Western agricultural and potash sectors suffers more from anti-Russia sanctions than Russia itself

imagesLU2BVI6VRussia has delivered a textbook response to the growing list of sanctions that the West and NATO countries have adopted, with more or less conviction, over its inevitable interventions in the Ukrainian civil war. Russia has banned food imports from several Western countries including Italy, Germany and Canada. It has also banned Western investment projects in the Russian agro-food sector just as Russian food tastes and consumption habits have been expanding to include a wide variety of products. From the Western perspective that Russia should modernize politically, the sanctions will have adverse effects, delaying that very process of modernization, forcing a resumption of cultural and political insularity. Russia will put planned projects on hold or cancel them outright, hurting Western companies in the process.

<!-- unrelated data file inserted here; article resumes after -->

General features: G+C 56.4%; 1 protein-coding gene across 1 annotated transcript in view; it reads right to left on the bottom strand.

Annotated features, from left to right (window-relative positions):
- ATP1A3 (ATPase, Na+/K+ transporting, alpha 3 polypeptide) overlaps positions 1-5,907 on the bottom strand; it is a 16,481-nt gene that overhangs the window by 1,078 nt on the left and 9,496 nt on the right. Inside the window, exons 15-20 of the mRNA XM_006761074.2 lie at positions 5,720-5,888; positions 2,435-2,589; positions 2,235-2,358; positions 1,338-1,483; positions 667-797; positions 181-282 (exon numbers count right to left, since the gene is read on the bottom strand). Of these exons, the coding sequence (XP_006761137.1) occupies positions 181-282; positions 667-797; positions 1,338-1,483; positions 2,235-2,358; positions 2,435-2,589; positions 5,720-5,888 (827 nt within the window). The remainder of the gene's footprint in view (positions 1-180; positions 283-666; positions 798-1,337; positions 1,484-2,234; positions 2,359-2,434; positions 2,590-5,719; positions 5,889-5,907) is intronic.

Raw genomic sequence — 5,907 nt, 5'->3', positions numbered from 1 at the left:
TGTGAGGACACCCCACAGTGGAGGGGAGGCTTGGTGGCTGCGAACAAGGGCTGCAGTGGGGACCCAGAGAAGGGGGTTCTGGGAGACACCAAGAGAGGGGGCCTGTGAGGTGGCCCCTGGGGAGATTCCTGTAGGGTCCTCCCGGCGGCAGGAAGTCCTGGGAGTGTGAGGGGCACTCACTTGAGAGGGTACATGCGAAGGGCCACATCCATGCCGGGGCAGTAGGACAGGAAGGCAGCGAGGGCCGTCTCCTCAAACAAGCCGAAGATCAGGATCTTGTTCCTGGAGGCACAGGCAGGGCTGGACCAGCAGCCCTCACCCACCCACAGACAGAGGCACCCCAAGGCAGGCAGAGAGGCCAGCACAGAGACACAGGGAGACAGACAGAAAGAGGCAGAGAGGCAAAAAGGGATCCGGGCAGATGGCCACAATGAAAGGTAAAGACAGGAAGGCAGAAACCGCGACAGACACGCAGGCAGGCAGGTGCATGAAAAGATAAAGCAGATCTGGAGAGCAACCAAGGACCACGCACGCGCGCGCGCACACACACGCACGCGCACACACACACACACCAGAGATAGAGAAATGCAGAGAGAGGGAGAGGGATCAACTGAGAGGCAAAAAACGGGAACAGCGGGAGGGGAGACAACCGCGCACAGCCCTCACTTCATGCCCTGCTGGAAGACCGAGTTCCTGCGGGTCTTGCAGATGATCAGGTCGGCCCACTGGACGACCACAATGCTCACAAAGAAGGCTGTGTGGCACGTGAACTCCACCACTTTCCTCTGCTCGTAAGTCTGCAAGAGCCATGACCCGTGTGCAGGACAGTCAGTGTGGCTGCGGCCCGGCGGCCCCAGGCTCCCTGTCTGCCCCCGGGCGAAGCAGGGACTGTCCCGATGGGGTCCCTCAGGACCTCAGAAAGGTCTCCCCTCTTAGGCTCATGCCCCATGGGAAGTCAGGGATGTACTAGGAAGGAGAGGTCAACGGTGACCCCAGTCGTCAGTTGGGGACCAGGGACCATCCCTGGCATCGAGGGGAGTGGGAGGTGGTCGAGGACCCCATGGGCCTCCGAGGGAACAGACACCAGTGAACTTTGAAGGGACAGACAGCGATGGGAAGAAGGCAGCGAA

Western companies – especially German and Italian – have been providing the modern technologies and know-how to modernize the Russian agriculture and processing industry. Germany alone has invested over a billion Euros in Russian agribusiness, which have enabled Russia to vastly improve ​​plant production, resuming its role as a primary exporter of wheat along with the USA, the EU and Argentina. The increase in the production of wheat and other crops has also allowed for improvements in poultry and pig production, which has raised demand for such minerals as potash and phosphate. Meanwhile, as late as 2013, several European small and medium enterprises in the agricultural sector had asked their EU representatives to significantly expand their corresponding commitments in Russia, facilitating ties further. The crisis and the Western (especially from the EU) promise to include Ukraine in NATO or even the EU have contributed greatly to the crisis. Not surprisingly, trade relations and problem-resolution mechanisms must be in place to build trust in trading partnerships and now both are in short supply. It will be difficult, but the EU must pursue a more diplomatic line with Russia in order to avoid completely cutting political level discussions and opportunities to continue working in favor of Russia’s agricultural and food industry modernization, which benefit western companies directly.